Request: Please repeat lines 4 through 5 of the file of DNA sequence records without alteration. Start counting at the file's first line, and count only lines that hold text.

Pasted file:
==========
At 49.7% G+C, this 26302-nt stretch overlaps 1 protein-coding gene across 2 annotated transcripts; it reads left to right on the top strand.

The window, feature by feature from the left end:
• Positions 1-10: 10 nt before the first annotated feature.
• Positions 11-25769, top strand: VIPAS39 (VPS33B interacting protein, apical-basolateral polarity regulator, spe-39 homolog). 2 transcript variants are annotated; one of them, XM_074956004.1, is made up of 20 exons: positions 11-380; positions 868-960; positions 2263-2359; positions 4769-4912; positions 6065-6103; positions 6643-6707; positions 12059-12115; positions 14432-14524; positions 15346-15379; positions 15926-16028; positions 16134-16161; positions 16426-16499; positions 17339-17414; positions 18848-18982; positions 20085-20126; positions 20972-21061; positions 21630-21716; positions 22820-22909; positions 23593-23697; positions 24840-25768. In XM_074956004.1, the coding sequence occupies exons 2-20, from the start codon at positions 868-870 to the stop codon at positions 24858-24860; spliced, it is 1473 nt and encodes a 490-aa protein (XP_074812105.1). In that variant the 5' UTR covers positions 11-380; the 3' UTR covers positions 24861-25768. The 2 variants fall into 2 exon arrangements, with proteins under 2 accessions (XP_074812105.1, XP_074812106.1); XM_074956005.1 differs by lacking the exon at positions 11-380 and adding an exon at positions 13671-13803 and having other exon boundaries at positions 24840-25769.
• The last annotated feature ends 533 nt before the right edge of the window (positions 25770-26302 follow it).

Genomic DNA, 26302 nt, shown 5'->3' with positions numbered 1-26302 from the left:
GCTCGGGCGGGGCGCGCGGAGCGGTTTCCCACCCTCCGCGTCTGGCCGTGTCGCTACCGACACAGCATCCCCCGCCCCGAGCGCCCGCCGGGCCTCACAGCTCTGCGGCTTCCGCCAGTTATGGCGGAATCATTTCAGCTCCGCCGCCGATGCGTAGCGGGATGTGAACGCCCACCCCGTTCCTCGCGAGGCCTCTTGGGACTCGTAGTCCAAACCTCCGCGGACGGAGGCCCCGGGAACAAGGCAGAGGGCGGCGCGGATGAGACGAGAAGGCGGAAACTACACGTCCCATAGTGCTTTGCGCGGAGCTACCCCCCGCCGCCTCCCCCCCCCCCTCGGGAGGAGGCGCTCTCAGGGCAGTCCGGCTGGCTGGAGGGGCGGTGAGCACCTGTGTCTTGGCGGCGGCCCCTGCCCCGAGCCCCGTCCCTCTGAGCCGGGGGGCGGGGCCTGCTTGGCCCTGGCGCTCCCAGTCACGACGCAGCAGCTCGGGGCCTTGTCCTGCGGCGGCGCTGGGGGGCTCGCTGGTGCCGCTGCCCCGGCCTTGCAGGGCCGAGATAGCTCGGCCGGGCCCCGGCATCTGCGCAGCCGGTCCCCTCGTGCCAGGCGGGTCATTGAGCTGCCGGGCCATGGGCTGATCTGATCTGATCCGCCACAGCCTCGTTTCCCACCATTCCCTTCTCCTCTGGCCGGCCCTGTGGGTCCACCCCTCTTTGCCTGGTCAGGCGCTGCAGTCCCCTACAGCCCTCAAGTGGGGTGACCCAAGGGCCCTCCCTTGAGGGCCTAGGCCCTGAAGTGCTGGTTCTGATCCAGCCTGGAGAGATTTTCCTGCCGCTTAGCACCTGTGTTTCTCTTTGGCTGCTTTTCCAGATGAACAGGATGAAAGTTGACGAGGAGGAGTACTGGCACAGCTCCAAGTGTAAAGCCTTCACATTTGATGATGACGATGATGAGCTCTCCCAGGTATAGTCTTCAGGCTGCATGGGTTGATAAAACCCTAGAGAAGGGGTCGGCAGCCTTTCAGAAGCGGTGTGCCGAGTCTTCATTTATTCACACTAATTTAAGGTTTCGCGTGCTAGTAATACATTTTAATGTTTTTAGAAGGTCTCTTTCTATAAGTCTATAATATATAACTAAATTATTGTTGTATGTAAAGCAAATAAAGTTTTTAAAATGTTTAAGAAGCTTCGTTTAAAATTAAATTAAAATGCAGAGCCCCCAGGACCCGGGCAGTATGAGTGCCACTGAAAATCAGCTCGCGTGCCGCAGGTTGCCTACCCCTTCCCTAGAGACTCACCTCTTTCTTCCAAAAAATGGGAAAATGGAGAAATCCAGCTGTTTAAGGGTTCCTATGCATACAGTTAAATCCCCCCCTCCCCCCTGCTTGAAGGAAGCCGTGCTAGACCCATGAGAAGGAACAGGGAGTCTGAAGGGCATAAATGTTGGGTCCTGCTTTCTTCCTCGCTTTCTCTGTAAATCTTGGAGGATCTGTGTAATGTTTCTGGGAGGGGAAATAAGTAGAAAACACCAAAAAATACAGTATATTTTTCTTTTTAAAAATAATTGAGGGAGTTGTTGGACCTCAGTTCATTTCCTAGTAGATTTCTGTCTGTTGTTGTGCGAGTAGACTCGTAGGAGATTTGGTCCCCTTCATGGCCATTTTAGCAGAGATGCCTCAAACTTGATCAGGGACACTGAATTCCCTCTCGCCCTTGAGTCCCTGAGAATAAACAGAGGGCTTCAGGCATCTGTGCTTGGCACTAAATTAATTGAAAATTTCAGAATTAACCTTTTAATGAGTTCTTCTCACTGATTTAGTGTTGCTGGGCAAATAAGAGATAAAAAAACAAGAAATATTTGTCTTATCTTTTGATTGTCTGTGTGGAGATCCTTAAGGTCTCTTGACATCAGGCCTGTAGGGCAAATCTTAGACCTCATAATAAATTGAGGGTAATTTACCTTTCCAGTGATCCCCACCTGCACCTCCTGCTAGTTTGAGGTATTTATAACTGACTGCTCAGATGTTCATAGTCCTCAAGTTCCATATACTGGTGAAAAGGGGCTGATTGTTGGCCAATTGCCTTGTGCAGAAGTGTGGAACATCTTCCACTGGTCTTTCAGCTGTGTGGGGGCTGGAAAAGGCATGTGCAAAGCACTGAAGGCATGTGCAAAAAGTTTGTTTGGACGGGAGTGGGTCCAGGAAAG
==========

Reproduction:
• Positions 11-25769, top strand: VIPAS39 (VPS33B interacting protein, apical-basolateral polarity regulator, spe-39 homolog). 2 transcript variants are annotated; one of them, XM_074956004.1, is made up of 20 exons: positions 11-380; positions 868-960; positions 2263-2359; positions 4769-4912; positions 6065-6103; positions 6643-6707; positions 12059-12115; positions 14432-14524; positions 15346-15379; positions 15926-16028; positions 16134-16161; positions 16426-16499; positions 17339-17414; positions 18848-18982; positions 20085-20126; positions 20972-21061; positions 21630-21716; positions 22820-22909; positions 23593-23697; positions 24840-25768. In XM_074956004.1, the coding sequence occupies exons 2-20, from the start codon at positions 868-870 to the stop codon at positions 24858-24860; spliced, it is 1473 nt and encodes a 490-aa protein (XP_074812105.1). In that variant the 5' UTR covers positions 11-380; the 3' UTR covers positions 24861-25768. The 2 variants fall into 2 exon arrangements, with proteins under 2 accessions (XP_074812105.1, XP_074812106.1); XM_074956005.1 differs by lacking the exon at positions 11-380 and adding an exon at positions 13671-13803 and having other exon boundaries at positions 24840-25769.
• The last annotated feature ends 533 nt before the right edge of the window (positions 25770-26302 follow it).